INDIANAPOLIS - One bee is fine, but 50,000 bees are definitely something to be worried about.
What do you do when a bee colony nests in or near your home?
Beekeeper Ross Harding removes honeybees from homes for a living.
"People always ask me if I get stung a lot. I have this really smart answer. I say not as many as I've been asked," Harding said.
There's been a sudden die-off in honeybee colonies and now many homeowners are requesting live removal.
"Live removal is really a great thing because basically you're just relocating the hive. You're not killing any bees," Harding said.
Before you decide which removal route to take, Angie's List founder Angie Hicks suggests asking lots of questions.
"Getting rid of bees is not a do-it-yourself project. In fact, last summer when I had bees attacking my kid's swing set, I called in a professional and the reason is you might not realize how big of a problem it is until you're actually in the midst of fixing it," Hicks said.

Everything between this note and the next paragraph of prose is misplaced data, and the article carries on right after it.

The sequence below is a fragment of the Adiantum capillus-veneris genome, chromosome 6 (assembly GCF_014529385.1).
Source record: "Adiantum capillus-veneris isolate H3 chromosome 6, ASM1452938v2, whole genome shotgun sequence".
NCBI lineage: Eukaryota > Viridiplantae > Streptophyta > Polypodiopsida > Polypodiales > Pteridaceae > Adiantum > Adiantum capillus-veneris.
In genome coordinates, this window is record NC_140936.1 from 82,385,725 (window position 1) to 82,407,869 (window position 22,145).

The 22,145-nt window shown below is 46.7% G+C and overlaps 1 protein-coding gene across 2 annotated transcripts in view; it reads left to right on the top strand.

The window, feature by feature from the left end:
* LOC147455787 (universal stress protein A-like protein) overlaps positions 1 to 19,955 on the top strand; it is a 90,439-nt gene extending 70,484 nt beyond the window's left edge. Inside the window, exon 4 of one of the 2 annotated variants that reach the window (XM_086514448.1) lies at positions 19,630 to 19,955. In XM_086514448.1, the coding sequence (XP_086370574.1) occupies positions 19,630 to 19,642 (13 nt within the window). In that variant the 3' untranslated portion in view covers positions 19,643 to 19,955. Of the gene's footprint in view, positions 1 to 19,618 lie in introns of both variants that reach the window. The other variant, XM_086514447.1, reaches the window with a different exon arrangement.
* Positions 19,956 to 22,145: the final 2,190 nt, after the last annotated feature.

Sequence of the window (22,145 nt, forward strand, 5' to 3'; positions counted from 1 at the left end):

Some important things to ask from a removal company are how they will remove the honeycomb and what services are covered.
If the expert has to cut into your ceilings or walls to remove the bees, who is going to patch the holes?
"If you were to spray an entire can of bee killer in that hole, you are going to kill a bunch of bees and you might not (see them) for a couple of days, but the colony goes way far back into the house. You're not killing all the larvae either so you'll kill a bunch of bees but down here is a bunch of living bees," Ross said.
The average cost for live bee removal ranges from $200 to $800.